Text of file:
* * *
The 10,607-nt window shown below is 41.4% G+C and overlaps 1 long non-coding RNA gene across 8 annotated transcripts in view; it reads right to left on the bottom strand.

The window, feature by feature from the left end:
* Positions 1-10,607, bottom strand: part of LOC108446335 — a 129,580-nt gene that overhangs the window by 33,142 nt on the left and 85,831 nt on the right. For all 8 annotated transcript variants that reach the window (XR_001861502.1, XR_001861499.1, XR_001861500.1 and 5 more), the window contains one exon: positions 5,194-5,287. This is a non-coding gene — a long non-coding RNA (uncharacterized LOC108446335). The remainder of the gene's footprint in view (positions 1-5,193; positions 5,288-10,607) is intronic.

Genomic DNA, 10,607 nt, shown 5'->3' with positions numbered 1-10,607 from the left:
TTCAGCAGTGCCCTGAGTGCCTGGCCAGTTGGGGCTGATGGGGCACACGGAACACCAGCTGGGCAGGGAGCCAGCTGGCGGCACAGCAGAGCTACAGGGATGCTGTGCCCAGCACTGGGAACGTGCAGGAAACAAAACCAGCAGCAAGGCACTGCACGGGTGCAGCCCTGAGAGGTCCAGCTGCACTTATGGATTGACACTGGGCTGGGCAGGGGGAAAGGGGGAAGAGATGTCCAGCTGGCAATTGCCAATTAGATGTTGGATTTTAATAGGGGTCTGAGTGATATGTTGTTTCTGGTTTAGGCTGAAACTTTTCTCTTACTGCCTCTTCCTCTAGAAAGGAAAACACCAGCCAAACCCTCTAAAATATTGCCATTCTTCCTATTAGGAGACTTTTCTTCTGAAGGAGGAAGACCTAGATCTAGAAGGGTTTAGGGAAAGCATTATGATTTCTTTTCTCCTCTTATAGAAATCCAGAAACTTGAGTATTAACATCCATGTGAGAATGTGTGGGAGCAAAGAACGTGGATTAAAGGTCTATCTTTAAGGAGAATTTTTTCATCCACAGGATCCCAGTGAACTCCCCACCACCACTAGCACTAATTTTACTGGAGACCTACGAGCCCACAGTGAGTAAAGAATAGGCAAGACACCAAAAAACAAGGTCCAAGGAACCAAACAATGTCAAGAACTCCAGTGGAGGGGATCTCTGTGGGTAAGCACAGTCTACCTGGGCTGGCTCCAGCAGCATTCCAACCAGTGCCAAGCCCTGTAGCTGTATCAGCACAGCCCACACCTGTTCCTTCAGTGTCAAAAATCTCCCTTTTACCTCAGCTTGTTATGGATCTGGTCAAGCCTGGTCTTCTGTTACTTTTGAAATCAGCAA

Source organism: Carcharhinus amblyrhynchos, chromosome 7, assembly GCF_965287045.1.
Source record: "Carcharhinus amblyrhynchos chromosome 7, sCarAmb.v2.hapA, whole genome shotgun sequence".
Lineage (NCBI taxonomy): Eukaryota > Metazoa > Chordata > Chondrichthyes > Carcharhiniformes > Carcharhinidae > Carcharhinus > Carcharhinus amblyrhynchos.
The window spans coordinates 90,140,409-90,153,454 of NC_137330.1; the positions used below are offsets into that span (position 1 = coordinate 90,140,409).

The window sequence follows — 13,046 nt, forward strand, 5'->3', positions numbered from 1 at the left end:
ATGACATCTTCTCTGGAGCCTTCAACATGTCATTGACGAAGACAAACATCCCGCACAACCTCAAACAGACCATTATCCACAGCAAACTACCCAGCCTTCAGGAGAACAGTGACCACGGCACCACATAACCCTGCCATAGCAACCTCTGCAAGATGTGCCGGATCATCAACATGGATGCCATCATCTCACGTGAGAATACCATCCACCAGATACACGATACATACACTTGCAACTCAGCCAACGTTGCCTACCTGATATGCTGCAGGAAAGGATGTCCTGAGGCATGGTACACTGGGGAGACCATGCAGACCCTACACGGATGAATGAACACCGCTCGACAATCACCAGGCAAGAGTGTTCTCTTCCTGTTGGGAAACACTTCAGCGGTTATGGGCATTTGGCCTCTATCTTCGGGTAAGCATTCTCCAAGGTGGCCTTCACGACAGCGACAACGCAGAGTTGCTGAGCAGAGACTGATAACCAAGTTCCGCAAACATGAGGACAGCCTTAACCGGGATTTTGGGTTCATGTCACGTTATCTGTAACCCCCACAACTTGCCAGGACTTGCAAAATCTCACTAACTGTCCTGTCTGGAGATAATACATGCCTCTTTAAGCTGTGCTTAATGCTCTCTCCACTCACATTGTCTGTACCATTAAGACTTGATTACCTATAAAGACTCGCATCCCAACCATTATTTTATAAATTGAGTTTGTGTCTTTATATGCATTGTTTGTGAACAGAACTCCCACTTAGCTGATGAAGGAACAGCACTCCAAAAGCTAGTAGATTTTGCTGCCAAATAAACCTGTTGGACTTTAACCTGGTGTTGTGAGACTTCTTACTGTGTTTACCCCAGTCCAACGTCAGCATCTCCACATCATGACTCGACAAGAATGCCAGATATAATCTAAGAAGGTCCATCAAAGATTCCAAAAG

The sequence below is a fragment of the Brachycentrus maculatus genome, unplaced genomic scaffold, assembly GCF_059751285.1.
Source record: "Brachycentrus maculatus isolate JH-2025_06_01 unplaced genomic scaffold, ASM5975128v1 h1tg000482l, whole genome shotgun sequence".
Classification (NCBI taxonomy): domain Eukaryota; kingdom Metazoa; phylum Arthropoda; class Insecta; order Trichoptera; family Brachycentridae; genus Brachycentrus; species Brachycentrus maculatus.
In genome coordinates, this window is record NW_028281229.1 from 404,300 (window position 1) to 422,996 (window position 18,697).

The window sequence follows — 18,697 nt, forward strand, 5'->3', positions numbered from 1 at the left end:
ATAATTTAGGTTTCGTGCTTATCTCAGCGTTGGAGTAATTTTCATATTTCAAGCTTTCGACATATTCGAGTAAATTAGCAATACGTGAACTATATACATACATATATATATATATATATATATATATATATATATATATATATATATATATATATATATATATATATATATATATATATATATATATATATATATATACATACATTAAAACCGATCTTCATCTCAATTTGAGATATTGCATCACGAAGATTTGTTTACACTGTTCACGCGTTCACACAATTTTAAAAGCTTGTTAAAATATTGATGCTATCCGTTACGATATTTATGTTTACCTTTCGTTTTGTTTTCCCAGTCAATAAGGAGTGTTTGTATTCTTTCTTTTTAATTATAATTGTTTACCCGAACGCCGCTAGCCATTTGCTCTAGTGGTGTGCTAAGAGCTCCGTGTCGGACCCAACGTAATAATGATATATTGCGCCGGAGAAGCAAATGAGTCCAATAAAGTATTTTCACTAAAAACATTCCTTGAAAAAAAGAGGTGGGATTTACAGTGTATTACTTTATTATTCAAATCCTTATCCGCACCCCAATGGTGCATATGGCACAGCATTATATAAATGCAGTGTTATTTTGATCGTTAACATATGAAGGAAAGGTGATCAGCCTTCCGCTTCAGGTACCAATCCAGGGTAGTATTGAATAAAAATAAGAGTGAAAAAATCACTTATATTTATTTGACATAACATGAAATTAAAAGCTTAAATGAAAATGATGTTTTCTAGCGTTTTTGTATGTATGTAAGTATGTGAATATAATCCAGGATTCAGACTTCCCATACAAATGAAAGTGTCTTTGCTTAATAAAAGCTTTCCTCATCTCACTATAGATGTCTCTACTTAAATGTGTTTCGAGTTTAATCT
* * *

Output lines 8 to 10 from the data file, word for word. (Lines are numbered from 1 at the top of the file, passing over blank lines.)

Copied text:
Lineage (NCBI taxonomy): Eukaryota > Metazoa > Chordata > Chondrichthyes > Carcharhiniformes > Carcharhinidae > Carcharhinus > Carcharhinus amblyrhynchos.
The window spans coordinates 90,140,409-90,153,454 of NC_137330.1; the positions used below are offsets into that span (position 1 = coordinate 90,140,409).

The window sequence follows — 13,046 nt, forward strand, 5'->3', positions numbered from 1 at the left end: